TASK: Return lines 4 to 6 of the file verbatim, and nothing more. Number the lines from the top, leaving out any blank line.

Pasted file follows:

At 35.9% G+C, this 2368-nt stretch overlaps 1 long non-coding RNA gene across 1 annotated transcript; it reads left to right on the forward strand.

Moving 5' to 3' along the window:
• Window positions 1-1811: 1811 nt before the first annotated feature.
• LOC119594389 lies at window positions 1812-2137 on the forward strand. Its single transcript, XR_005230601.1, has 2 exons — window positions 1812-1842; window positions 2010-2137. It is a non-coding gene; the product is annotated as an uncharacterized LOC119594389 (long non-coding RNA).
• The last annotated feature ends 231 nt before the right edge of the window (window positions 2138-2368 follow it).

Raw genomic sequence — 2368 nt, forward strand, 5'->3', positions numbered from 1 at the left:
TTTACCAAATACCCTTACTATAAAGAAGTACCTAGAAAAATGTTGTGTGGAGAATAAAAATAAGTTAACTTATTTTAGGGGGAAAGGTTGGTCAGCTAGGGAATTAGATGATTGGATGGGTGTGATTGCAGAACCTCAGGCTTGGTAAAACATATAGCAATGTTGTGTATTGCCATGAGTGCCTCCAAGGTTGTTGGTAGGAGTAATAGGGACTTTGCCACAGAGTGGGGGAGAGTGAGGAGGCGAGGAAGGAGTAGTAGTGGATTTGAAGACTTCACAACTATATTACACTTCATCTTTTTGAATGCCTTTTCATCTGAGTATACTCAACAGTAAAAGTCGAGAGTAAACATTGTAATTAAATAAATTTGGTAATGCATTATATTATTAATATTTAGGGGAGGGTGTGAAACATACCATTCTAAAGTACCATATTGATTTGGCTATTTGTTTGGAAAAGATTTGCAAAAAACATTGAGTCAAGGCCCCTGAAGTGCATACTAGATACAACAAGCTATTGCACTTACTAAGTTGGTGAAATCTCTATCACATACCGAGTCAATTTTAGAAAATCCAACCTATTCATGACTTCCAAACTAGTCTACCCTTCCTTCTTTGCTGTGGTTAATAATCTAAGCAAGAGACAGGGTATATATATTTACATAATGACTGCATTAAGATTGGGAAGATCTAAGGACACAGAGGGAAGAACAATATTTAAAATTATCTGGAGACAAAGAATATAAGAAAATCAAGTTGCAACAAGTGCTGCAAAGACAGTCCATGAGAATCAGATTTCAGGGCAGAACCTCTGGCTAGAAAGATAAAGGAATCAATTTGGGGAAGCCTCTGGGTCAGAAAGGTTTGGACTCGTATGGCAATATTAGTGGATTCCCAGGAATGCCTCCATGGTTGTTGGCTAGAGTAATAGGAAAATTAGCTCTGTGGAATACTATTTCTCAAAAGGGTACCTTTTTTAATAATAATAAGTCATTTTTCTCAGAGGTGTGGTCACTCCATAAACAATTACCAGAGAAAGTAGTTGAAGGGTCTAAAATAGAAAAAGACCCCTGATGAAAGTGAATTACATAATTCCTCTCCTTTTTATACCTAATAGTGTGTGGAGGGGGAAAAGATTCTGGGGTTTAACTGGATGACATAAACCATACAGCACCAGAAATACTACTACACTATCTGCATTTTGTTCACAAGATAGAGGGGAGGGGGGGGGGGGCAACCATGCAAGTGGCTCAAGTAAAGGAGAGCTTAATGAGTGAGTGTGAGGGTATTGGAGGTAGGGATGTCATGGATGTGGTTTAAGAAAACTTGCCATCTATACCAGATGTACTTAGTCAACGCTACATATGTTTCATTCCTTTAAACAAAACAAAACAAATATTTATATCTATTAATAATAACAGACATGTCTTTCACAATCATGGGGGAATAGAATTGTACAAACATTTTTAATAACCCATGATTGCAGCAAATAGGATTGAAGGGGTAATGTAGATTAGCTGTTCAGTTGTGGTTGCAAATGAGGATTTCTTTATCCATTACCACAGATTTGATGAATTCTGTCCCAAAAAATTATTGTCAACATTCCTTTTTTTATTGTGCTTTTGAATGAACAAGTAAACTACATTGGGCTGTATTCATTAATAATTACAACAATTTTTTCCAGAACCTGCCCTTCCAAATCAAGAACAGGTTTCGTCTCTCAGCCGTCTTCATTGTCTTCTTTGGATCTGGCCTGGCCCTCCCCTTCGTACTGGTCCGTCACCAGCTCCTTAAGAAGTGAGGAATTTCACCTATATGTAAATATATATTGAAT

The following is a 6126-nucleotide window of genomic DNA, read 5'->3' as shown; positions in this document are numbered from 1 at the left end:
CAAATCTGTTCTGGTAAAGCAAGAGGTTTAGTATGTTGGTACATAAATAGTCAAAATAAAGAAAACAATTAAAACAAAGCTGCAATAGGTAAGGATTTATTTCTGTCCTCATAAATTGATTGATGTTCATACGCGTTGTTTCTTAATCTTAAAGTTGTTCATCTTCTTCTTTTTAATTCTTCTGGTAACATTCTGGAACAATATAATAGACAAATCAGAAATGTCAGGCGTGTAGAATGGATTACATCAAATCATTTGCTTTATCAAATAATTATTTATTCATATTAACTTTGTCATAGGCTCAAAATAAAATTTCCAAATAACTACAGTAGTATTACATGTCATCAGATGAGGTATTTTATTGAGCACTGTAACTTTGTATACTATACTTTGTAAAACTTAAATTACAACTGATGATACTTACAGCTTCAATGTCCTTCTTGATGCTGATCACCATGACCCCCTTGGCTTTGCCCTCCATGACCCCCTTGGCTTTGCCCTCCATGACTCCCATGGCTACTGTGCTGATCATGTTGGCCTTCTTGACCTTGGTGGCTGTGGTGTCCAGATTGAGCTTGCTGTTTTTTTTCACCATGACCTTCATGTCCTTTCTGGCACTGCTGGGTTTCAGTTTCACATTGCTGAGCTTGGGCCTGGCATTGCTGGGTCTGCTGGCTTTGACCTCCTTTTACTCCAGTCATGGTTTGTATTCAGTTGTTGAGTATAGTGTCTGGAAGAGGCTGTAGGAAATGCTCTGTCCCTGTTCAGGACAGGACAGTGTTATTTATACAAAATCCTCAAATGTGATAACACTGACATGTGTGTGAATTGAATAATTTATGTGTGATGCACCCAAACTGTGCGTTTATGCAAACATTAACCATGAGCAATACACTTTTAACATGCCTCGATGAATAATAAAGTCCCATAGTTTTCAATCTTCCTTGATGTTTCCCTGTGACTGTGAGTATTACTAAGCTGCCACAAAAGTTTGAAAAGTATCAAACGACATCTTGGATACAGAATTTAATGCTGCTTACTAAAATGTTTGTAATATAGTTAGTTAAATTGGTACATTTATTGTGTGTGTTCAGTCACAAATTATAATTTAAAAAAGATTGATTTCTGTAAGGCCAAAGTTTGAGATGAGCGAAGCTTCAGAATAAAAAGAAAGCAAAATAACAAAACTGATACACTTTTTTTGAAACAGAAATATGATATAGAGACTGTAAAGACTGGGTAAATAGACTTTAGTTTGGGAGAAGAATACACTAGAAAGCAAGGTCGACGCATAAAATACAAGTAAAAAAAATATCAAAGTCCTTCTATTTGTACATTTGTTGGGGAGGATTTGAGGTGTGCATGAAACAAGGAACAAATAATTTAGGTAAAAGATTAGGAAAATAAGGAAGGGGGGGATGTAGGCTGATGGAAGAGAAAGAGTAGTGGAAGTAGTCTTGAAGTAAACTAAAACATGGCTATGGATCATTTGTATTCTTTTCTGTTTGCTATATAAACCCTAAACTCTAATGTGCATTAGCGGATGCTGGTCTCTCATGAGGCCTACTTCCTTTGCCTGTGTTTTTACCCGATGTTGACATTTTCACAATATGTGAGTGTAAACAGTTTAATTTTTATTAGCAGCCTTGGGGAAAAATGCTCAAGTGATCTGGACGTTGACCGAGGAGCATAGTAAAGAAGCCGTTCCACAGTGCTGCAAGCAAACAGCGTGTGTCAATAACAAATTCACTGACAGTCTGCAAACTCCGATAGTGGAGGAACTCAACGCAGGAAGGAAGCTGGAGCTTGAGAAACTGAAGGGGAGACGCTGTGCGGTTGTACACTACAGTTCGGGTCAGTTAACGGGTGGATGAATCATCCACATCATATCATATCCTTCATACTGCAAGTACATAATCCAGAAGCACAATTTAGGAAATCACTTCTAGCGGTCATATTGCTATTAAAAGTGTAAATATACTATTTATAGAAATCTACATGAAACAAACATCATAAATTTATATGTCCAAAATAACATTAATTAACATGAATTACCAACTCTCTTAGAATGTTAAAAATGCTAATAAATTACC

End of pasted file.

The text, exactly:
• LOC119594389 lies at window positions 1812-2137 on the forward strand. Its single transcript, XR_005230601.1, has 2 exons — window positions 1812-1842; window positions 2010-2137. It is a non-coding gene; the product is annotated as an uncharacterized LOC119594389 (long non-coding RNA).
• The last annotated feature ends 231 nt before the right edge of the window (window positions 2138-2368 follow it).

Raw genomic sequence — 2368 nt, forward strand, 5'->3', positions numbered from 1 at the left: